Wag the Labradoodle: A Timeline of Pet Fads

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1884 1,500 different styles of dog collar are for sale in Manhattan.

1907 The New York Times announces pigeons as the latest pet for fashionable women.

1935 An 8-foot alligator is found in an East Harlem sewer, helping launch an urban legend.

1936 Cocker spaniels are dubbed America’s favorite breed; beagles unseat them in 1953.

1960 Fascination with all things French makes the poodle America’s favorite dog.

1960 Sea-Monkeys, a.k.a. brine shrimp, surface.

Early 1980s Up to a million potbellied pigs become pets. A 1997 survey of slaughterhouses finds that many became dinner.

1983 Cocker spaniels regain the “most popular” title.

Late 1980s Teenage Mutant Ninja Turtles hype leads to record numbers of pet turtles being released into the wild.

Early 1990s Rottweilers become status symbols for Russia’s nouveaux riches.

1991 Labrador retrievers fetch the top dog spot; they’re still there.

1995 Neuticles, fake testicles for neutered dogs, are introduced. Nearly a quarter million pairs sell.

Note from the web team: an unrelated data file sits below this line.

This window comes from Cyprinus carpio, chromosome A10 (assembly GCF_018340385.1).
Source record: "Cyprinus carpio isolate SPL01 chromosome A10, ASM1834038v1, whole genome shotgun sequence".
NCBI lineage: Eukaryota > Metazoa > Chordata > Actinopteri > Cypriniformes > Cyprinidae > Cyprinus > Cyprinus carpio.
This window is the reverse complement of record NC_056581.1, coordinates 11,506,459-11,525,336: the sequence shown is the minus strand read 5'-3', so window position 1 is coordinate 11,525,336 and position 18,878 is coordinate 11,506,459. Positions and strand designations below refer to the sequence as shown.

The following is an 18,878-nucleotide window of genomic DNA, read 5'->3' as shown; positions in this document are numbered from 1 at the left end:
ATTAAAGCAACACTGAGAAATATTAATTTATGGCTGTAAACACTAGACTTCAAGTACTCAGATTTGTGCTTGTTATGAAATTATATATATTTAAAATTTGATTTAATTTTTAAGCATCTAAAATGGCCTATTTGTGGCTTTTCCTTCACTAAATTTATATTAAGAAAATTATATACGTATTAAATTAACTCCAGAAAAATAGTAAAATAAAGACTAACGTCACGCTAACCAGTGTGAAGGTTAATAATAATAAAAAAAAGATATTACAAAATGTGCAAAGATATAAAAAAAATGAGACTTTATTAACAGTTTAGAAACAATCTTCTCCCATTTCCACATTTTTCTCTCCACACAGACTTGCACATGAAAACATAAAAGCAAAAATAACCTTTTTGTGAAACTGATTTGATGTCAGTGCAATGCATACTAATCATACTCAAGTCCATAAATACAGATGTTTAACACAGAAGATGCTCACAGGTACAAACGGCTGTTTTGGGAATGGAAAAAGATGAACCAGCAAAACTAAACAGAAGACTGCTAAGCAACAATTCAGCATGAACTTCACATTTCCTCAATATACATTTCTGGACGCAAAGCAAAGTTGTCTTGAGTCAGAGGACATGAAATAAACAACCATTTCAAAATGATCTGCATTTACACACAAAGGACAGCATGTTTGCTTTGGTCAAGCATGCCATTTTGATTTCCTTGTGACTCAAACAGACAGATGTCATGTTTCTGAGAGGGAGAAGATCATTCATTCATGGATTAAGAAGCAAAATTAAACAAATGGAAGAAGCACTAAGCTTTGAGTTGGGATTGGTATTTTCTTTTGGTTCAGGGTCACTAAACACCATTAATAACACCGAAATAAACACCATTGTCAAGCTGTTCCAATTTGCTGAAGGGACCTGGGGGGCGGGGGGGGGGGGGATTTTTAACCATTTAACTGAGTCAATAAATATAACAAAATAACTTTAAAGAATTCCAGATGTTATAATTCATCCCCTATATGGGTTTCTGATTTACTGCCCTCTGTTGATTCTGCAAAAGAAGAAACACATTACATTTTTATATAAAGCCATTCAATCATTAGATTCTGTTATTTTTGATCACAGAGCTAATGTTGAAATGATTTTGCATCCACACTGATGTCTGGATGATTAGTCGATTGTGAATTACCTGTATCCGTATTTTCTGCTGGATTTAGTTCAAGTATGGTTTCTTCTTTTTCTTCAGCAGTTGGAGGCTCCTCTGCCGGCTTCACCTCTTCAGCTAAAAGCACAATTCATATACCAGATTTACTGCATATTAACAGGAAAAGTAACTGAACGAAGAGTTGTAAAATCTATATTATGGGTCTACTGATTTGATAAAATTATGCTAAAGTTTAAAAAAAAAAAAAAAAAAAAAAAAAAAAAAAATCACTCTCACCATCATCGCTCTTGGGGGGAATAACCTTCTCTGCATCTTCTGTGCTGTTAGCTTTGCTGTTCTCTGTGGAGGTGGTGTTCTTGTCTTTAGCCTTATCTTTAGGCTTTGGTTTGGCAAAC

Mid-1990s Hedgehog craze spikes in the U.S.; video-game character Sonic is blamed.

1996 More than 40 million Tamagotchi, or digital handheld pets, are sold worldwide.

1999 New York mayor Rudy Giuliani bans pet ferrets, saying, “This excessive concern with little weasels is a sickness.”

Early 2000s Sugar gliders, flying marsupials from Indonesia, start to take off in the U.S.

2003 Finding Nemo inspires kids to free their fish—in the toilet.

2003 Crazes for prairie dogs and Gambian giant pouched rats are cut short by a monkeypox outbreak and a federal ban on further sales.

2004 A bug-fighting video game feeds stag-beetle mania in Japan.

2006 The toyger, a house cat bred with a “designer toy tiger pattern,” is recognized as an official breed.

2007 Rat retailers in France report a boost in sales following Pixar’s Ratatouille.

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You just sent an incredible message: that quality journalism doesn't have to answer to advertisers, billionaires, or hedge funds; that newsrooms can eke out an existence thanks primarily to the generosity of its readers. That's so powerful. Especially during what's been called a "media extinction event" when those looking to make a profit from the news pull back, the Mother Jones community steps in.

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